Junaid Ahmed
(Photo: supplied)

Tributes poured in for international award-winning writer, director and producer Junaid Ahmed, who passed away on the morning of Tuesday, 1 November at the age of 57.

Directors, producers, actors and other members of the film industry at home and abroad joined family, friends and colleagues in expressing their sadness at the loss of a filmmaker at the height of his powers.

Ahmed's most recent film, Happiness is a Four-Letter Word, was an extraordinary local box-office success in the first quarter of 2016, and expectations are high for his follow-up, Keeping up with the Kandasamys, which he was working on at the time of his death.

"We join the film fraternity in mourning the passing of award-winning filmmaker, cultural activist and pioneer Junaid Ahmed," Arts and Culture Minister Nathi Mthethwa said on Twitter, while Zama Mkosi, CEO of the National Film and Video Foundation, described Ahmed's contribution to the South African film industry as "unparalleled".

"Junaid will forever be remembered not only for his belief that it is essential that young aspirant filmmakers are given every opportunity to develop their craft, but also for his humour, sharing nature, and hard work," Mkosi said in a statement.

"His memory will live on through the tears, the laughs and the motivation he has given audiences through the films he has created over the years."

His impressive list of achievements include The Vow (director), which was sub-titled into 13 languages and broadcast across Europe; Lucky (producer), which screened at more than 80 international festivals and was nominated for a Bafta award for best short film; and More Than Just A Game (director), which was bought by Sony Pictures International for worldwide distribution and broadcast in more than 40 countries.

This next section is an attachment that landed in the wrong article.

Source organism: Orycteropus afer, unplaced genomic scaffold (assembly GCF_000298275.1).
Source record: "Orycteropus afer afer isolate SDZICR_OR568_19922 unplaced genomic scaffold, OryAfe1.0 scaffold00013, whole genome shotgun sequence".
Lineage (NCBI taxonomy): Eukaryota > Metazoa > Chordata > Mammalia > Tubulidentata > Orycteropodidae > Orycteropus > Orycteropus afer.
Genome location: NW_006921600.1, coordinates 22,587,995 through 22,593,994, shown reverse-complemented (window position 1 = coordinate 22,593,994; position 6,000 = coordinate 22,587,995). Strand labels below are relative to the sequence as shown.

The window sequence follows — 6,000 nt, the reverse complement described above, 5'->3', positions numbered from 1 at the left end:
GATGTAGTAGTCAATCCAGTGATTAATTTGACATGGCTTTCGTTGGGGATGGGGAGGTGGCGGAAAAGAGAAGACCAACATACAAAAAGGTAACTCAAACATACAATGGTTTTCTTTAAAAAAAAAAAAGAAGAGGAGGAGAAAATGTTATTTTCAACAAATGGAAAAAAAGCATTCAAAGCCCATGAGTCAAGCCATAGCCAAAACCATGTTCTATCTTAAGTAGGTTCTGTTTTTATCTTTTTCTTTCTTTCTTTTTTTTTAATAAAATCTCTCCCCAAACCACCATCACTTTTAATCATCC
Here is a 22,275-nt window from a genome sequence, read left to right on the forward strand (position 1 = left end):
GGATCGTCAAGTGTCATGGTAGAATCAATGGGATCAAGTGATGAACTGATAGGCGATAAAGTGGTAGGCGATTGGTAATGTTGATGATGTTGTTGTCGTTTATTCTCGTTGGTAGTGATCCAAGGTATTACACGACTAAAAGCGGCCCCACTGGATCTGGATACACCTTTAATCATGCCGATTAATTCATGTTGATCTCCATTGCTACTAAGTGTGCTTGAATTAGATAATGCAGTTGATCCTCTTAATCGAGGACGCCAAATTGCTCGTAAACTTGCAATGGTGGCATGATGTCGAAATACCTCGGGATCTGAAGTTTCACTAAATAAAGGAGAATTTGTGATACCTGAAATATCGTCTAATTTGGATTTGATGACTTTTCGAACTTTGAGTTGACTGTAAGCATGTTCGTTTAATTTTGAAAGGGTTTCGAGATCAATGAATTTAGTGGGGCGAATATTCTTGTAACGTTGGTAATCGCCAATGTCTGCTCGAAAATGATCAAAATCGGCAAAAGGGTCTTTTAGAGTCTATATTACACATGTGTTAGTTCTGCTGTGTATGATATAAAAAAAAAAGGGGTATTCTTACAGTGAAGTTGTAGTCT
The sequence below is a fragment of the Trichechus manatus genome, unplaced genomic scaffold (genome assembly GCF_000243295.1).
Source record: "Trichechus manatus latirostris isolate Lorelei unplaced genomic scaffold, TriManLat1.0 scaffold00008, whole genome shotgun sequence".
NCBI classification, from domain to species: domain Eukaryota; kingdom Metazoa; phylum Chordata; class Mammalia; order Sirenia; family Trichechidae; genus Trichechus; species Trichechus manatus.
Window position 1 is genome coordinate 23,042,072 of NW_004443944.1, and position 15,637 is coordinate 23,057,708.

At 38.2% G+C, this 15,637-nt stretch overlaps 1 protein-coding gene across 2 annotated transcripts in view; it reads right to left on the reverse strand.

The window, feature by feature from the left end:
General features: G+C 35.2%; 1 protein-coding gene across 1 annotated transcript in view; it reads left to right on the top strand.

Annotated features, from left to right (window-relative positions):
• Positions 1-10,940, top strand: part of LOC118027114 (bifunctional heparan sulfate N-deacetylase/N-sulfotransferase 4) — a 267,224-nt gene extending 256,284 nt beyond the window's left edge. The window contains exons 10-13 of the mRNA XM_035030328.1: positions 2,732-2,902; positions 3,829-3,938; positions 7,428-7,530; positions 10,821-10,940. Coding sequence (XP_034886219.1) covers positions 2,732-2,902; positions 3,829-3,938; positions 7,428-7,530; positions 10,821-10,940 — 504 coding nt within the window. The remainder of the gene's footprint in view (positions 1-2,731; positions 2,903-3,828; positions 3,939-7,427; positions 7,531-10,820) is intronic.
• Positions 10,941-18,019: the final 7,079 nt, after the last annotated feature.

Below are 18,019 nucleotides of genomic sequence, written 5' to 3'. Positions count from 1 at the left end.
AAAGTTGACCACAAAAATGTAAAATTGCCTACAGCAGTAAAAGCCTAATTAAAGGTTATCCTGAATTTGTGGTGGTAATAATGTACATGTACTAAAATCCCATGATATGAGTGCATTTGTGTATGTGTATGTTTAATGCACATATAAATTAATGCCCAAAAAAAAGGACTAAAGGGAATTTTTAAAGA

Hard to Get, which Ahmed co-produced with Helena Spring, was released in cinemas in August 2014, went on to win multiple international film awards, and continues to draw in audiences – Netflix announced just this week that it had acquired the film for its streaming library.

Hard to Get director Zee Ntuli, in a posting on Facebook, described Ahmed as "the rarest of men. Infinitely generous, gentle, loving and warm ... I know that when he departed, he did so without pain, guilt or regret, he did so with the knowledge that he was loved, that he mattered, and that he leaves a legacy."

The family's spokesperson, choreographer and cultural organiser Jay Pather, said in a statement: "He was an extraordinary man who touched the lives of so many. Family, friends and colleagues got Junaid's attention in equal measure and with generosity, love and passion. His passing is untimely and we have lost a dear loved one, but we believe too that this county has lost a man of drive, stature and integrity."

Source: staff reporter

Contact the Gauteng Film Commission